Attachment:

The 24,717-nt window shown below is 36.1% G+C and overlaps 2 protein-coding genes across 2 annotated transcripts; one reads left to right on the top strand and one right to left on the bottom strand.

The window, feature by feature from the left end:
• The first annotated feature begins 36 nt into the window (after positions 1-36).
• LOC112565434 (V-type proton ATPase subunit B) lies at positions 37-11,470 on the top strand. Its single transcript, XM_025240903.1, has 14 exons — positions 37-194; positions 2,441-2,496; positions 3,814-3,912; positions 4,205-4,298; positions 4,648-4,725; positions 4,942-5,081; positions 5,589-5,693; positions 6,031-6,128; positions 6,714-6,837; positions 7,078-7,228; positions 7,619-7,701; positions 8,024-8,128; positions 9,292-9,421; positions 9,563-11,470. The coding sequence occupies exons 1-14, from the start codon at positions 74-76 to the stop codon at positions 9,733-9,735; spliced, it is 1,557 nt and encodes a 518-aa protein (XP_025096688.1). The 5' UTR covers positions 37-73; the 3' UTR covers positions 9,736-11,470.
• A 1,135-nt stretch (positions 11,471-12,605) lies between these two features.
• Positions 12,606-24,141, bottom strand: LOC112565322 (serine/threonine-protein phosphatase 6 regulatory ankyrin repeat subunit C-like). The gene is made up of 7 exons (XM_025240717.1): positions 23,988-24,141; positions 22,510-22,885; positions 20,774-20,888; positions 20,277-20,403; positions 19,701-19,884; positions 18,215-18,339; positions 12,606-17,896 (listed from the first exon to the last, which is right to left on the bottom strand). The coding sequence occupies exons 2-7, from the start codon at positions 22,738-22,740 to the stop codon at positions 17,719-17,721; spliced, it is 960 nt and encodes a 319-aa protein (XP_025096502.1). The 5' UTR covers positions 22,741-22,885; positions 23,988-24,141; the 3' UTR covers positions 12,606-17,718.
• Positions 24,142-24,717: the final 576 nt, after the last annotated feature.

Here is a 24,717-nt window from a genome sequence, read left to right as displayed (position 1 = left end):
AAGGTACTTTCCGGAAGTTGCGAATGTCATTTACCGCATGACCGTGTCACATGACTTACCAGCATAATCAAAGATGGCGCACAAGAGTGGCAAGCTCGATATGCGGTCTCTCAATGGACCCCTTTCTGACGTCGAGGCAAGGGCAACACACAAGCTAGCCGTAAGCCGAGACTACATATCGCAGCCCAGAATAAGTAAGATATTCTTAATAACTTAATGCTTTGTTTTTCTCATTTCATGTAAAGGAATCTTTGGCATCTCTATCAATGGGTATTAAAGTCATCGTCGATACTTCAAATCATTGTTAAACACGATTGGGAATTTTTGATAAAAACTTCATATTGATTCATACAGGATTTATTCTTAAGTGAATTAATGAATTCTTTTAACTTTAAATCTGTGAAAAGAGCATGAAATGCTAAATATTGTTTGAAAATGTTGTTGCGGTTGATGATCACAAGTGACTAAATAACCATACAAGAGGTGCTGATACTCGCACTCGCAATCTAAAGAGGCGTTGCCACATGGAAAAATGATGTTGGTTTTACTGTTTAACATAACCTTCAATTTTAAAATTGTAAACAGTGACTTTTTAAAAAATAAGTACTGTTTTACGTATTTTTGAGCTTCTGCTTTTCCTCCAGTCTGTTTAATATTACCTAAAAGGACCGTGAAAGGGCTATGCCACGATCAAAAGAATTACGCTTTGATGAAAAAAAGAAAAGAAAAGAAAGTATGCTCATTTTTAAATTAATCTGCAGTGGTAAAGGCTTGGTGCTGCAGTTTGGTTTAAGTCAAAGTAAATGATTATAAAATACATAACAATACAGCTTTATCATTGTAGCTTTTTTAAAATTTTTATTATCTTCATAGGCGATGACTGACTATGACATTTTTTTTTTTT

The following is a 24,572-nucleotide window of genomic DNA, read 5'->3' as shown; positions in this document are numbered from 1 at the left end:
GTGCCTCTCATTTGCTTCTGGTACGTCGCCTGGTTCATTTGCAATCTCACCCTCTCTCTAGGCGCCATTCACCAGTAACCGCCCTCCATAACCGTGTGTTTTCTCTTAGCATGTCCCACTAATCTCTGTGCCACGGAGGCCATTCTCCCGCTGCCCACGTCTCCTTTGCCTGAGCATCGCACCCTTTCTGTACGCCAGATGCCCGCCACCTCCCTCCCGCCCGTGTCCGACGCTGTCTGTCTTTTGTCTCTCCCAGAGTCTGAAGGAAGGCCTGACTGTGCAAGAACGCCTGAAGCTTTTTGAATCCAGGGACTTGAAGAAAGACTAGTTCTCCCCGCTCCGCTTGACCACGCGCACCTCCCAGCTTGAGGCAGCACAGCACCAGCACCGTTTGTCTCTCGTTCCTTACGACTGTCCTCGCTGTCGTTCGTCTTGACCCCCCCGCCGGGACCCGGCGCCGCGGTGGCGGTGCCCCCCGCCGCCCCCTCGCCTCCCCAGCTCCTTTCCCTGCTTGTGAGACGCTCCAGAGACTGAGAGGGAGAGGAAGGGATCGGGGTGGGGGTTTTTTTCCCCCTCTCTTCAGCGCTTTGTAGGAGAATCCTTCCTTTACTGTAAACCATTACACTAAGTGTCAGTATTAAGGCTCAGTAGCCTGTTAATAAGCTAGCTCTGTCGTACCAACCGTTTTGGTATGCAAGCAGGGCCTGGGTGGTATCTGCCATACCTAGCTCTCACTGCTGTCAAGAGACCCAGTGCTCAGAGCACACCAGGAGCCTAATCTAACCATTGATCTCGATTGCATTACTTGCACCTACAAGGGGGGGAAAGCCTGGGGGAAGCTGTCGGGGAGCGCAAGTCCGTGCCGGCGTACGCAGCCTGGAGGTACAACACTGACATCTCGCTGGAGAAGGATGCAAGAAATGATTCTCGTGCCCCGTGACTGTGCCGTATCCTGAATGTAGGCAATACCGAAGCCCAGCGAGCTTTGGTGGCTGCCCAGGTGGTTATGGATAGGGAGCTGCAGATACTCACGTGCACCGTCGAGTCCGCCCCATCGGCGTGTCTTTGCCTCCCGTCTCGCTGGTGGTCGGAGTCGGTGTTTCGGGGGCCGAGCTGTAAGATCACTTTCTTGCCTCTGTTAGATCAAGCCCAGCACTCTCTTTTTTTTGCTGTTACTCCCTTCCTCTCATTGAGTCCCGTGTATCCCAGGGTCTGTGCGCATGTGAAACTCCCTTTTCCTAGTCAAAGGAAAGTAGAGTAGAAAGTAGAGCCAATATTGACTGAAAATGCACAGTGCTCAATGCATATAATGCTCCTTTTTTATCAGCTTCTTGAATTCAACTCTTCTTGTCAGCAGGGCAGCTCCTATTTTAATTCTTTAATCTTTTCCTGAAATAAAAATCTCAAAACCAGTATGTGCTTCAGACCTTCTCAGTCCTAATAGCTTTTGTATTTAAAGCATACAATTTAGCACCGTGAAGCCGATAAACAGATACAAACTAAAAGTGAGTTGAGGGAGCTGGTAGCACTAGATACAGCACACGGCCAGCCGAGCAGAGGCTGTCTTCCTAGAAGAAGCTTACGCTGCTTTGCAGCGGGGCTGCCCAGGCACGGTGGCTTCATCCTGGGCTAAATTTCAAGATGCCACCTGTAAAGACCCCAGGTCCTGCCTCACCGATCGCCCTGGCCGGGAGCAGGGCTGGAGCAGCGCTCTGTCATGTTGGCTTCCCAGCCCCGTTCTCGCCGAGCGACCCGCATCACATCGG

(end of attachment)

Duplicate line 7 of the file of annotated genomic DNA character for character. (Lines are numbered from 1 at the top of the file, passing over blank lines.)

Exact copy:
• Positions 24,142-24,717: the final 576 nt, after the last annotated feature.